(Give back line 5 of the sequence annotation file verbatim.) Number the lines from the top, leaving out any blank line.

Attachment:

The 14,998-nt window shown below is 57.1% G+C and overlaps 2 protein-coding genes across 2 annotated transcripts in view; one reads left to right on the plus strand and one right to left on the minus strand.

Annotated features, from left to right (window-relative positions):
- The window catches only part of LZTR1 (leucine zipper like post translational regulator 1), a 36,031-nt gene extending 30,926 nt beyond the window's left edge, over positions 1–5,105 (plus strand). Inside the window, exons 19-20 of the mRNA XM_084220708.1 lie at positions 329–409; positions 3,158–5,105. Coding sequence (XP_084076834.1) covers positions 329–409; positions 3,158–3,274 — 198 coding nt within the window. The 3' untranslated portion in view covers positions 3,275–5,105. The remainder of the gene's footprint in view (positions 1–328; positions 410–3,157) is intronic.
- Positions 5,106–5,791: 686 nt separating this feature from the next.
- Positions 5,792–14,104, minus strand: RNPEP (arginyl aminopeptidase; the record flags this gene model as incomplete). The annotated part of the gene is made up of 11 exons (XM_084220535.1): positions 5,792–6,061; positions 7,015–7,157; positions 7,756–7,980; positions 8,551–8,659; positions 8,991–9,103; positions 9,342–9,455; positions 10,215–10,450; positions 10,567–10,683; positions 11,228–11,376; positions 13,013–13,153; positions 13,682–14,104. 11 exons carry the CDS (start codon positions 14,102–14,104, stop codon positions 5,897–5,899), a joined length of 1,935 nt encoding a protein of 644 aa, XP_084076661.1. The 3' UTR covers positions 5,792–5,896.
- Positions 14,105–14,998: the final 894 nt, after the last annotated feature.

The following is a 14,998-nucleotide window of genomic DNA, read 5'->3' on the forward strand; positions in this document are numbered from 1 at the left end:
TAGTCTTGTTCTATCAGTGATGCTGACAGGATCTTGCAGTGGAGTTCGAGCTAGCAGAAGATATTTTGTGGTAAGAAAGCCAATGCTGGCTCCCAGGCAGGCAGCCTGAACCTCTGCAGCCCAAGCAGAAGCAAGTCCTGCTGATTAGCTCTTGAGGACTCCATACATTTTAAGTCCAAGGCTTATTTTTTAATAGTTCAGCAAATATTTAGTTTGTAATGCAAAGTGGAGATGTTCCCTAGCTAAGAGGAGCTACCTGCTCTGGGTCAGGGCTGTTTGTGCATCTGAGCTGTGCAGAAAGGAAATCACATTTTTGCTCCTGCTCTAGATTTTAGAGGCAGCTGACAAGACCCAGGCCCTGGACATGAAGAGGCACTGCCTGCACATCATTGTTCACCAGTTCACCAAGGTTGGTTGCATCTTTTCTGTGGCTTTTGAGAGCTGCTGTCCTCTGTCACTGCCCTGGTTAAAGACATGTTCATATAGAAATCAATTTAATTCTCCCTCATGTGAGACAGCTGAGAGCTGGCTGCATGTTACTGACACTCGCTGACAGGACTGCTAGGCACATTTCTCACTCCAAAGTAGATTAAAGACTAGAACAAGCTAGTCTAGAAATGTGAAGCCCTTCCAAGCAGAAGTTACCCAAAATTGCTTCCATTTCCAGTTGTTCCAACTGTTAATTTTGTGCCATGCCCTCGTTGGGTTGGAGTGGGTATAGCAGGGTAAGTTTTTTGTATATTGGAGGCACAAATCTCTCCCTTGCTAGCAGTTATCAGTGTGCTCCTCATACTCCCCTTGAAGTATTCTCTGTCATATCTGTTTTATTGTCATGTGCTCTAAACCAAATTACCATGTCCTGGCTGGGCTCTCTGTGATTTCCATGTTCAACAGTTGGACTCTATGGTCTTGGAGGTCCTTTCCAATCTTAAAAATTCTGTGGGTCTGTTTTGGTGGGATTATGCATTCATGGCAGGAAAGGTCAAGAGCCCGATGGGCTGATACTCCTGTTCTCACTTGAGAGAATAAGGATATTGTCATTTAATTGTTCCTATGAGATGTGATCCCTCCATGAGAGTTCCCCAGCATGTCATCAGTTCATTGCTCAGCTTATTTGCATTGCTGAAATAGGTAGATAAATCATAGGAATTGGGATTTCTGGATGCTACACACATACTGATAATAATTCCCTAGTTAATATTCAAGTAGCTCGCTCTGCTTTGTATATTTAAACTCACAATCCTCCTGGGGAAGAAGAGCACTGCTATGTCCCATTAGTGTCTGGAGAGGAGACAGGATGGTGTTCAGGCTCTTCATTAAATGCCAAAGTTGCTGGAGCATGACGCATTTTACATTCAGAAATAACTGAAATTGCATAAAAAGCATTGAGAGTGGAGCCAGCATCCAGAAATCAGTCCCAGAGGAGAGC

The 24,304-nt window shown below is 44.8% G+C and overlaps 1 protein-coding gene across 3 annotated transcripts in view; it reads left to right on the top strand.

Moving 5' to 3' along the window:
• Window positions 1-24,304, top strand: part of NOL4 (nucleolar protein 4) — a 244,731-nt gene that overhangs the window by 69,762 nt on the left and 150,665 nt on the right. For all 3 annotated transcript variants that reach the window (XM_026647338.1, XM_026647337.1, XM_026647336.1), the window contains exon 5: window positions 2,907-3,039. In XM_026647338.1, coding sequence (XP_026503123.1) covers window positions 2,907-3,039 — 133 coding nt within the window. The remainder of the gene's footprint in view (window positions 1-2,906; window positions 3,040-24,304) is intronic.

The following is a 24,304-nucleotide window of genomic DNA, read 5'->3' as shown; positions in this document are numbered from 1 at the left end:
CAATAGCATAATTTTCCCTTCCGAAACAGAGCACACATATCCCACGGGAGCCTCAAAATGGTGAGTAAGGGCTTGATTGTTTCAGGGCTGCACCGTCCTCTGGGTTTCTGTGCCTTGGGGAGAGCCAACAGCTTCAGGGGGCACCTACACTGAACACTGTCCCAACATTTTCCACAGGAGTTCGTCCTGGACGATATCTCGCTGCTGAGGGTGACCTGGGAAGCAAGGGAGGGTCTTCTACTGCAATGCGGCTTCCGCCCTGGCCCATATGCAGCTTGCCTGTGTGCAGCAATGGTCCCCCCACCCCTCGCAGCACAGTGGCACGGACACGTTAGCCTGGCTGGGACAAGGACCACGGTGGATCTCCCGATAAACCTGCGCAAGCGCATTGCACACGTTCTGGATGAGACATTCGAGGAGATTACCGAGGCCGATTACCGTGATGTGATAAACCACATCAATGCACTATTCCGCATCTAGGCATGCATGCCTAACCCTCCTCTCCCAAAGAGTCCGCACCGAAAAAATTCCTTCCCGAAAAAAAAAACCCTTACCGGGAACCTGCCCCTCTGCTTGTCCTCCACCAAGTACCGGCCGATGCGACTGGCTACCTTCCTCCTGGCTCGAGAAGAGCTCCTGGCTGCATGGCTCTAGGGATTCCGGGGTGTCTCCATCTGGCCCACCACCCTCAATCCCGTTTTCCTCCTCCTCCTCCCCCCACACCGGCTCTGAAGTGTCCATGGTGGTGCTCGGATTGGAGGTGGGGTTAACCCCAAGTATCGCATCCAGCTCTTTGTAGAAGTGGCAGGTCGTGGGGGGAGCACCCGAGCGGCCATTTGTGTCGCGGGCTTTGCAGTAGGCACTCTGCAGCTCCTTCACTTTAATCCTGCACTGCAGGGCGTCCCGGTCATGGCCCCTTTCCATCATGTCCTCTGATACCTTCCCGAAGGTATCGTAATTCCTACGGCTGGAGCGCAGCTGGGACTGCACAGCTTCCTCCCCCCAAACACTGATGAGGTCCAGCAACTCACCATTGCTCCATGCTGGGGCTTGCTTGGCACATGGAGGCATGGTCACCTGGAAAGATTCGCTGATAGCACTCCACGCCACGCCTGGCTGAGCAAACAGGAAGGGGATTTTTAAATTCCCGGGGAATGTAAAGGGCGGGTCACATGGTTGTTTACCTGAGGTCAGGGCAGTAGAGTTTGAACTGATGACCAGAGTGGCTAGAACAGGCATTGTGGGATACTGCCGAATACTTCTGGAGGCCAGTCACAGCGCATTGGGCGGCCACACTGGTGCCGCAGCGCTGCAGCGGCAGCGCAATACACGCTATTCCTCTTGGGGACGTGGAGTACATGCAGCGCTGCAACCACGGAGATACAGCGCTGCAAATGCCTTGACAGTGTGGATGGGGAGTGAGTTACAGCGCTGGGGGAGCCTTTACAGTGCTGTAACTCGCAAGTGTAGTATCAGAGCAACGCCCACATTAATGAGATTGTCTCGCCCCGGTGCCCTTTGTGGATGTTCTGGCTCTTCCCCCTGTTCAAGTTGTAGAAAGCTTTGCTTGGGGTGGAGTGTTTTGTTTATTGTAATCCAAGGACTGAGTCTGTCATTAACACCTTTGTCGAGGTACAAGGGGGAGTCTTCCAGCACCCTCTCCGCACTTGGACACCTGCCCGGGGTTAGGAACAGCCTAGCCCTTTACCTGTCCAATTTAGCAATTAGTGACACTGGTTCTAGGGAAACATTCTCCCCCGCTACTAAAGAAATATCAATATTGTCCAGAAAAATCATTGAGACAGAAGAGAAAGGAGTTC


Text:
- Positions 5,792–14,104, minus strand: RNPEP (arginyl aminopeptidase; the record flags this gene model as incomplete). The annotated part of the gene is made up of 11 exons (XM_084220535.1): positions 5,792–6,061; positions 7,015–7,157; positions 7,756–7,980; positions 8,551–8,659; positions 8,991–9,103; positions 9,342–9,455; positions 10,215–10,450; positions 10,567–10,683; positions 11,228–11,376; positions 13,013–13,153; positions 13,682–14,104. 11 exons carry the CDS (start codon positions 14,102–14,104, stop codon positions 5,897–5,899), a joined length of 1,935 nt encoding a protein of 644 aa, XP_084076661.1. The 3' UTR covers positions 5,792–5,896.